Each of our “MoBro” participants participated for different reasons and had differing thoughts on the occasion.
Misimoa Lamositele, a serving health coach at EPC shared his thoughts on Movember, specifically men’s mental health.
“Men’s mental health and physical health is important to me because we continue to see men struggle silently on their own. It is easy for men to fall into dangerous, self-destructive behaviours rather than seeking professional help. Sometimes, it’s all smiles and fake laughter, the struggles aren’t easy to notice. It means a lot because as Pasifika we grow up in similar households where for generations our parents, our grandparents and our role models never received therapy and support. Creating awareness help reduces the rates of suicide and encourages our people to seek help.”
Clinical director for EPC, Doctor Sam Ah Mu, said it was a great initiative with his work colleagues and a different way to promote and communicate men’s health.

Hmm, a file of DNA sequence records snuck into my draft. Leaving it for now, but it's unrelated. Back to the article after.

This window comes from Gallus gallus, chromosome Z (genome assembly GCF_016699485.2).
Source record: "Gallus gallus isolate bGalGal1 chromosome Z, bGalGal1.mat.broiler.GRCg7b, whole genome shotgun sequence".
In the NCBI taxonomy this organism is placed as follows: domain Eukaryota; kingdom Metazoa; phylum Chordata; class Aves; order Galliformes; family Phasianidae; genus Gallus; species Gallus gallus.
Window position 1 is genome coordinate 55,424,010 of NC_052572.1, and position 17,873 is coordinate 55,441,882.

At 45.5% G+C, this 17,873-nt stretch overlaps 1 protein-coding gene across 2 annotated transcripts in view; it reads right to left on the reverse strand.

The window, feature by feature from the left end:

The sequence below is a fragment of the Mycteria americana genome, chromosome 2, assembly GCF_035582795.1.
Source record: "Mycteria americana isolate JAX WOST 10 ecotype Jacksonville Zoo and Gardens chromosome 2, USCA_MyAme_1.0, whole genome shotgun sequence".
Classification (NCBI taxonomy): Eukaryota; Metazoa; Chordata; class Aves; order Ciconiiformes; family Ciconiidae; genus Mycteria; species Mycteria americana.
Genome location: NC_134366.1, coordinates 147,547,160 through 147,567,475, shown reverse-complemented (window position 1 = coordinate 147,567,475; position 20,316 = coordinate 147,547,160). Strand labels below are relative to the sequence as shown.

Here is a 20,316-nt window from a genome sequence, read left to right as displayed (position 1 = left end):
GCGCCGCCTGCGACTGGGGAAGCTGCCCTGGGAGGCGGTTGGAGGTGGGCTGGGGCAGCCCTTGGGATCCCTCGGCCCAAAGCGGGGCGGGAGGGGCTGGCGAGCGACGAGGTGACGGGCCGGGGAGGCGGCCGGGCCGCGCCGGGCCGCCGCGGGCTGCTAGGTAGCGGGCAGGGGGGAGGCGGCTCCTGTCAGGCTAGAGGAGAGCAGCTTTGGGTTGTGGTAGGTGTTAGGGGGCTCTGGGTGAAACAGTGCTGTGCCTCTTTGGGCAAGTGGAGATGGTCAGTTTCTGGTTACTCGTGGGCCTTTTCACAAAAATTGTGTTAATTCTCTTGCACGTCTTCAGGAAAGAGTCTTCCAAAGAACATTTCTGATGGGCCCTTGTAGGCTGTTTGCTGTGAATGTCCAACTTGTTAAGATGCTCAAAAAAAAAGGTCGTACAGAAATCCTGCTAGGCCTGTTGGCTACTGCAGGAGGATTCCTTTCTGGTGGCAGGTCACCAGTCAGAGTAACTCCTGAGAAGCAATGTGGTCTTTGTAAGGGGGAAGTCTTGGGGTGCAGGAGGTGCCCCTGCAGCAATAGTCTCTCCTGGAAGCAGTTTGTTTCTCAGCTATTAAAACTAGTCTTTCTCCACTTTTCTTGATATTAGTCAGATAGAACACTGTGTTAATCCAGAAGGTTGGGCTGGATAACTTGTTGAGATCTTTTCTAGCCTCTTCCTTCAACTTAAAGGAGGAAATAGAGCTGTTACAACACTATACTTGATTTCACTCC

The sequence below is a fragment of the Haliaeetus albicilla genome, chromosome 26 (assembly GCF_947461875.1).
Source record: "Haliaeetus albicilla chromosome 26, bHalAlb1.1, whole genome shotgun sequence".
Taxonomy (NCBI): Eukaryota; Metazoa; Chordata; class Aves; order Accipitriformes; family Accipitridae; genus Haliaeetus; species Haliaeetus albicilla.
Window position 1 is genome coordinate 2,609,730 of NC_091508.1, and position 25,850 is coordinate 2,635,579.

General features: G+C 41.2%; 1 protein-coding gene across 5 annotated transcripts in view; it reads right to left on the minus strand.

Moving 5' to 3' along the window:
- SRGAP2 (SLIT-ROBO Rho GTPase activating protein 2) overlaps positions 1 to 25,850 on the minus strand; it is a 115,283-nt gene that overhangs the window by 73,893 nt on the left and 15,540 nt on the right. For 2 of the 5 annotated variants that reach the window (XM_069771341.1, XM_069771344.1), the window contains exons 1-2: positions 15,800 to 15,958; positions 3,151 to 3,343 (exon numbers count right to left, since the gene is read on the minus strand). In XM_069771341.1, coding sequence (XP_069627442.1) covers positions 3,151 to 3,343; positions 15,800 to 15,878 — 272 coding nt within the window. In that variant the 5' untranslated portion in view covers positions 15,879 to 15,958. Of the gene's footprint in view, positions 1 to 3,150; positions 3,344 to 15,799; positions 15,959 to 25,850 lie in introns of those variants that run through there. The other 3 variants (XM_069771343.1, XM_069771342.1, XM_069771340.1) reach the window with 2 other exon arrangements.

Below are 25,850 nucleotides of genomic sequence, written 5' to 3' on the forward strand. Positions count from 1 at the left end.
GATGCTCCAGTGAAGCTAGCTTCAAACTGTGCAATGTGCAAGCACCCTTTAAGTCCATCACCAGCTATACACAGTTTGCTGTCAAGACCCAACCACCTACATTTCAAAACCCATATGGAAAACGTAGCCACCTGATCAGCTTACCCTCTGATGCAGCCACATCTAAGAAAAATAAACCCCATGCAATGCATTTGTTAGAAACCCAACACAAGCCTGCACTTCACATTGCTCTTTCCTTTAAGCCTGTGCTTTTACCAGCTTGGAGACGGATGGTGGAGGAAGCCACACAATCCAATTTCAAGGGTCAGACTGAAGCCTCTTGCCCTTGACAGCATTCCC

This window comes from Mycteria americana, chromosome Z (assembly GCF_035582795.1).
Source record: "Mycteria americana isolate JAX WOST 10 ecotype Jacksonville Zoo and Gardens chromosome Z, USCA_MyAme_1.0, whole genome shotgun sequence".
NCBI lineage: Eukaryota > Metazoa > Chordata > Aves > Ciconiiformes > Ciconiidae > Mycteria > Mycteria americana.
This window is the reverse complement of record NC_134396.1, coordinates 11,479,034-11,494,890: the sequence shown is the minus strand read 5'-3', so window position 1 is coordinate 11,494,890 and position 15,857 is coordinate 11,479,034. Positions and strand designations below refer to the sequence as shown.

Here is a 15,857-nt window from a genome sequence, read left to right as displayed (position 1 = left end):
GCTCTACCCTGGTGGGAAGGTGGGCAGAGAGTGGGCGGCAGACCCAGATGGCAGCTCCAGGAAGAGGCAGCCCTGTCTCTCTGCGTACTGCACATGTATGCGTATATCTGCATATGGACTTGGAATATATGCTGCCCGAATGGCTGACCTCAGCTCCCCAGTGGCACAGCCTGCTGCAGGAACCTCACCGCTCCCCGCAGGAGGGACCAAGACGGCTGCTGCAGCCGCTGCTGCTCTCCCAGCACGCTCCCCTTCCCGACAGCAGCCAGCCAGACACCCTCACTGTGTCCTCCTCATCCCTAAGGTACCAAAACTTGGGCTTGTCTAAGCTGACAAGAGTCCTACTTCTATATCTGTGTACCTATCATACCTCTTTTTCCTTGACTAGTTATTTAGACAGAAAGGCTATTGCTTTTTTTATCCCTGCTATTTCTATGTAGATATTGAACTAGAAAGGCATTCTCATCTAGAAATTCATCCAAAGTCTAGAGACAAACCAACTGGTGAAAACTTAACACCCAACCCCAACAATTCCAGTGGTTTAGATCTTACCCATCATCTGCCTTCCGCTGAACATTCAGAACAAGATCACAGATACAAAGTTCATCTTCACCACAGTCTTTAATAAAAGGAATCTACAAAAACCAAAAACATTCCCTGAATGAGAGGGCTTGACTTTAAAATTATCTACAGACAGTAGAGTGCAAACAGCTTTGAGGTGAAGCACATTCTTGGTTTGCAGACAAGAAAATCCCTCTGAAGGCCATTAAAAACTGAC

“I really enjoyed participating in Movember with my work colleagues. Coming together to support men’s health this month was important to us as we hoped it would inspire others to look after their health and to seek help if needed."
"It was a different way for me to have a discussion about men’s health, people would often comment on the Mo and then it lead to a simple conversation about health”.
Services manager, Tuilavoni Lama, has taken the lead and responsibility for organizing two gym classes a week at Christchurch’s Les Mills gym for all of EPC's staff. As part of Movember, each class that the boys participated in counted for 10 kilometers. Lama shares his thoughts on participating in Movember this year.
“Movember just adds more motivation to our 'why' with physical wellbeing. Once you mentally accept that your body will be physically challenged then you’ve passed the first barrier."
"To go into dark places with your colleagues creates a different type of team connection/bond which I believe, will transfer into delivering quality professional performance. It's a win/win.”
Others who participated were EPCs recent nurse graduate Leon Haiu, navigator Sitaleki Tonga and health coach Phillip Vaifale.
Vaifale shared the most challenging part of Movember for him with humour.
“I’m a naturally active person, so the hardest part for me was actually growing the Mo because my genes won’t allow me too”
The boys are looking forward to participating again next year and hopefully expanding the team numbers.